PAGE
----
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There's clearly a movement among the Big Oil companies toward the natural gas sector. One of the latest steps is being taken by Europe's Royal Dutch Shell (NYSE: RDS-A ) , which will sell about a third of its stake in Australia's Woodside Holdings.
Woodside, that nation's second-largest oil-and-gas producer, following mining giant BHP Billiton (NYSE: BHP ) , will yield about $3.36 billion for the 10% interest that Shell is unloading. The transaction, which is being conducted with unidentified institutional investors, will reduce Shell's interest in the private company from 34.27% to 24.27%. Once the transaction is completed, Woodside likely will become a more attractive acquisition candidate, because Shell's power to prevent a deal will be reduced.
Shell itself attempted a takeover of Woodside a decade ago, only to be thwarted by Australian authorities. For that reason, among others, I wouldn't be surprised to learn of a bid for the $34 billion company by BHP Billiton, which, in addition to its energy supremacy in Australia, is also the world's largest mining company.
BHP Billiton's effort to acquire Canada's PotashCorp (NYSE: POT ) ran into a Canadian regulatory buzz saw last week. It would appear that, given Australia's quiet but existent resource nationalism, overtures by the big Melbourne-based company might be met by fewer roadblocks than would offers from foreign companies.
Most members of the Big Oil contingent have been on the acquisition trail with an eye toward increasing their presence in natural gas. For instance, in the biggest deal of them all -- about $30 billion -- ExxonMobil (NYSE: XOM ) recently acquired XTO Energy, instantaneously rendering the world's largest company also the top gas producer in the U.S.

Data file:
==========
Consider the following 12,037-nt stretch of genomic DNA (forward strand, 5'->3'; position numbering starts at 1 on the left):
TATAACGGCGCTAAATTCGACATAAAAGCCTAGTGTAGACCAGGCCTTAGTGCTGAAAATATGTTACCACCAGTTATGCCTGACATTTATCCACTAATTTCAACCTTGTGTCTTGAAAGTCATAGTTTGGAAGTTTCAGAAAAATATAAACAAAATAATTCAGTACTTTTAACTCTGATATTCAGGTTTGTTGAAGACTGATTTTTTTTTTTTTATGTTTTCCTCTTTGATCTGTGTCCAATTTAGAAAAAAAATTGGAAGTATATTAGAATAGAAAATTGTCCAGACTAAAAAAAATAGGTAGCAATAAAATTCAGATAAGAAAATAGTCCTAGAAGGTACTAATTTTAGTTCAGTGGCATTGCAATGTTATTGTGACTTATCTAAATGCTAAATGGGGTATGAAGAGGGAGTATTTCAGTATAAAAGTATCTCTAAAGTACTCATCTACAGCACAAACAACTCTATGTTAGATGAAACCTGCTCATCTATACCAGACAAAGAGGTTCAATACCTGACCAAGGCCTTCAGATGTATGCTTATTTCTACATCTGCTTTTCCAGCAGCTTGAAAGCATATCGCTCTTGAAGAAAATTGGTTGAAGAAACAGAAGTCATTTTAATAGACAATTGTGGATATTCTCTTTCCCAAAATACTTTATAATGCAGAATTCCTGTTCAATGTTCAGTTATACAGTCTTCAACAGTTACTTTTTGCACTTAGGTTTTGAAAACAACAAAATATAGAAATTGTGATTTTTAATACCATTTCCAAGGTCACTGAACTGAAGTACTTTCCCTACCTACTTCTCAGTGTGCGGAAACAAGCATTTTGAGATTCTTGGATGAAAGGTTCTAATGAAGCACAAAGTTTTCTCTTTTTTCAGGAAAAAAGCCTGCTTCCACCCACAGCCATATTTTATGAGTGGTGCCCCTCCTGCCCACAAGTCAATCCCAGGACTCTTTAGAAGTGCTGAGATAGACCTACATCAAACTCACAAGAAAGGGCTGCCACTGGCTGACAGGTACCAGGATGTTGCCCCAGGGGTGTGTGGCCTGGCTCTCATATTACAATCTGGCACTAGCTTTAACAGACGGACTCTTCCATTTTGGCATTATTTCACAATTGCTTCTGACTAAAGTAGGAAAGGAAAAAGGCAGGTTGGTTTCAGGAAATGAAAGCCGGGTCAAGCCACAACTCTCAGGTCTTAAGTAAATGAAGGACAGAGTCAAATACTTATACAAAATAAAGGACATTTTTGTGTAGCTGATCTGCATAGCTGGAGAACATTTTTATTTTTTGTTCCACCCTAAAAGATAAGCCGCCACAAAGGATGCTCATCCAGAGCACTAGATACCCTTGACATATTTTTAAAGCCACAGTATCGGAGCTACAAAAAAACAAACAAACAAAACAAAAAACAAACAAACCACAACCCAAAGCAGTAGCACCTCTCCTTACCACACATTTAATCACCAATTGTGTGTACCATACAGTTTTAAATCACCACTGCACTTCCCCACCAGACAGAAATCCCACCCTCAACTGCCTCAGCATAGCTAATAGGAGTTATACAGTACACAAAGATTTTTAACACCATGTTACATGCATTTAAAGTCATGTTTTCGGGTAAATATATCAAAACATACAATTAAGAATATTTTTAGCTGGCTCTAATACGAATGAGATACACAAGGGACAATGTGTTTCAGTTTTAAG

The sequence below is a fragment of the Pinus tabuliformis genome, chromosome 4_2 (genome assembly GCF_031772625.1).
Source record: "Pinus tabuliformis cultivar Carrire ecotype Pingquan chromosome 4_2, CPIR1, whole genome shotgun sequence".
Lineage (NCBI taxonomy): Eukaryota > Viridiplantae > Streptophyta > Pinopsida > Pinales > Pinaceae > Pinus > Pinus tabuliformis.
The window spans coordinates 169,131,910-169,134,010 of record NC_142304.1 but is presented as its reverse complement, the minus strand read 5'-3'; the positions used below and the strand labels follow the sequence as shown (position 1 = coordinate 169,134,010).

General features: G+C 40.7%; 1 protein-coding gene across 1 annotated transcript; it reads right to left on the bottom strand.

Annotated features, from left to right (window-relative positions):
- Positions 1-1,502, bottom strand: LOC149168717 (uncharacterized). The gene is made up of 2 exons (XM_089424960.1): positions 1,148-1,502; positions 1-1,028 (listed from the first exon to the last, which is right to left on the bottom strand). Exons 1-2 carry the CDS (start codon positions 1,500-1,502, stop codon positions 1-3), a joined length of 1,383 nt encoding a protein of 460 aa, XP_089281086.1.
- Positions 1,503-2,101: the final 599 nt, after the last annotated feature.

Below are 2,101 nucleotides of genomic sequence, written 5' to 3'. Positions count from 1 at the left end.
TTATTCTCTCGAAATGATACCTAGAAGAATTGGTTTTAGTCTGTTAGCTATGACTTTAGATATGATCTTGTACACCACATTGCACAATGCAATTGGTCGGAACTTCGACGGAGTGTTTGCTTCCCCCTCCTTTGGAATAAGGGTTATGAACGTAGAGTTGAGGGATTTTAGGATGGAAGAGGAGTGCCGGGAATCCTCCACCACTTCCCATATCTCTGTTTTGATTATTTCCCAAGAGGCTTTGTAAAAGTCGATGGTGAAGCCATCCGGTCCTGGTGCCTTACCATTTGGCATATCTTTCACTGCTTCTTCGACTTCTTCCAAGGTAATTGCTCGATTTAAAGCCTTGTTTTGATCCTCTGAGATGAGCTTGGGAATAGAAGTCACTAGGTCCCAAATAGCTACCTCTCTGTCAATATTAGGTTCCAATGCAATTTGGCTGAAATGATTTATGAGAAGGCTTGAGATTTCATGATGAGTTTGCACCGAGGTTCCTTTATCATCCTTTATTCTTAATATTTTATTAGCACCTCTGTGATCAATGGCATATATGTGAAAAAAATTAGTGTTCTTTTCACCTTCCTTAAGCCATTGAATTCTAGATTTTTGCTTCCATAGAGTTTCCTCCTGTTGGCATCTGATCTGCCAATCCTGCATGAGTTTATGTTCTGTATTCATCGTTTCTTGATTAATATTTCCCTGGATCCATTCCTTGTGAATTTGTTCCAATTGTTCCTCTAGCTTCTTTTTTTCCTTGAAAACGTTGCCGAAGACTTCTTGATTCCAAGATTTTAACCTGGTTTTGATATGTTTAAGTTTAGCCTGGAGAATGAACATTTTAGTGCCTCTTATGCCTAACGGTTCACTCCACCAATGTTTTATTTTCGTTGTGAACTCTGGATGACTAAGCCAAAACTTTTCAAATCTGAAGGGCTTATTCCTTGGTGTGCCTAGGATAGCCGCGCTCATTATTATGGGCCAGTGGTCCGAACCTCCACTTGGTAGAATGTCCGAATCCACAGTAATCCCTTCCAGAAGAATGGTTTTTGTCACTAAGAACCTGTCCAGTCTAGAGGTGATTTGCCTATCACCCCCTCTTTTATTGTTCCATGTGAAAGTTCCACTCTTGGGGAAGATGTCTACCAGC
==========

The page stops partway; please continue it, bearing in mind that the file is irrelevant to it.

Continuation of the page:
Also, a partnership between BG Group and ConocoPhillips (NYSE: COP ) has been buying up coal gas seam properties in Australia. And, as my Foolish colleague Toby Shute has detailed for you, Chevron (NYSE: CVX ) will spend $4.3 billion (including assumed debt) to acquire Atlas Energy, an independent natural gas producer. Further, Chevron, Exxon, and Shell are laying out a whopping $43 billion to develop Western Australia's massive Gorgon LNG project.
Shell, which will sell up to $8 billion in properties in the next couple of years, while laying off 7,000 employees and trimming its refinery business, just might spend as much as $50 billion for gas assets in Australia during the next 10 years. As recently as August, it partnered with PetroChina (NYSE: PTR ) in a $3.4 billion purchase of Australia's Arrow Energy. And before that, it shelled out $4.7 billion for U.S.-based East Resources, a shale-gas company.
Unless it misses its bet on the coming ascendancy of natural gas, Shell, which a few years ago was laboring under a scandal involving the overbooking of its reserves numbers, appears to have its operating and financial acts together. With its 88% earnings growth in the third quarter -- after excluding one-time items -- along with its logical bet on the future of natural gas, a fool might ignore this big company, but a Fool clearly would not.